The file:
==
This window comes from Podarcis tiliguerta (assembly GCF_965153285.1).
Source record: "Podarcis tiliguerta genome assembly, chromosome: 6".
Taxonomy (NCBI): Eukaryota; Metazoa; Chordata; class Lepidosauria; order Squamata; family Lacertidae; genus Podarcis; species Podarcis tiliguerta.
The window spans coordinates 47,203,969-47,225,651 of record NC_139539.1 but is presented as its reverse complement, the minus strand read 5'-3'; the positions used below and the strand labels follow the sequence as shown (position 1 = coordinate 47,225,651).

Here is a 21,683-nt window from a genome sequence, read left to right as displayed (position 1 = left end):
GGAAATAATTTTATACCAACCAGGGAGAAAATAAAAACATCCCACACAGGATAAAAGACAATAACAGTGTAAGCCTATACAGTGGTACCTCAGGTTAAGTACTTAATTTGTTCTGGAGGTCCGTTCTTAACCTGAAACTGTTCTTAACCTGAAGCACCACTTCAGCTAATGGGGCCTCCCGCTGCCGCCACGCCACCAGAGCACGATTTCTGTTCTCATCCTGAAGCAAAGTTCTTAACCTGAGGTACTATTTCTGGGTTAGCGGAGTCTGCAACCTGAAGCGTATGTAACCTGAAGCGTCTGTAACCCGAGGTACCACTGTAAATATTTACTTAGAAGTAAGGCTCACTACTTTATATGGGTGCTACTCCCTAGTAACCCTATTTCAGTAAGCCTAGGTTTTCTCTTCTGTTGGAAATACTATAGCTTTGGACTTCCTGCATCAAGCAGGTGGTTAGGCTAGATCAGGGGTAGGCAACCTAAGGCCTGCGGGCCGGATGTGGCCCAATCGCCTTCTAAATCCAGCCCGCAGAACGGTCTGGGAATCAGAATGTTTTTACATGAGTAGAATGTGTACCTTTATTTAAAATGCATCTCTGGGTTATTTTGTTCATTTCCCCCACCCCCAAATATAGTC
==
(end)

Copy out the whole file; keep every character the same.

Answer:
This window comes from Podarcis tiliguerta (assembly GCF_965153285.1).
Source record: "Podarcis tiliguerta genome assembly, chromosome: 6".
Taxonomy (NCBI): Eukaryota; Metazoa; Chordata; class Lepidosauria; order Squamata; family Lacertidae; genus Podarcis; species Podarcis tiliguerta.
The window spans coordinates 47,203,969-47,225,651 of record NC_139539.1 but is presented as its reverse complement, the minus strand read 5'-3'; the positions used below and the strand labels follow the sequence as shown (position 1 = coordinate 47,225,651).

Here is a 21,683-nt window from a genome sequence, read left to right as displayed (position 1 = left end):
GGAAATAATTTTATACCAACCAGGGAGAAAATAAAAACATCCCACACAGGATAAAAGACAATAACAGTGTAAGCCTATACAGTGGTACCTCAGGTTAAGTACTTAATTTGTTCTGGAGGTCCGTTCTTAACCTGAAACTGTTCTTAACCTGAAGCACCACTTCAGCTAATGGGGCCTCCCGCTGCCGCCACGCCACCAGAGCACGATTTCTGTTCTCATCCTGAAGCAAAGTTCTTAACCTGAGGTACTATTTCTGGGTTAGCGGAGTCTGCAACCTGAAGCGTATGTAACCTGAAGCGTCTGTAACCCGAGGTACCACTGTAAATATTTACTTAGAAGTAAGGCTCACTACTTTATATGGGTGCTACTCCCTAGTAACCCTATTTCAGTAAGCCTAGGTTTTCTCTTCTGTTGGAAATACTATAGCTTTGGACTTCCTGCATCAAGCAGGTGGTTAGGCTAGATCAGGGGTAGGCAACCTAAGGCCTGCGGGCCGGATGTGGCCCAATCGCCTTCTAAATCCAGCCCGCAGAACGGTCTGGGAATCAGAATGTTTTTACATGAGTAGAATGTGTACCTTTATTTAAAATGCATCTCTGGGTTATTTTGTTCATTTCCCCCACCCCCAAATATAGTC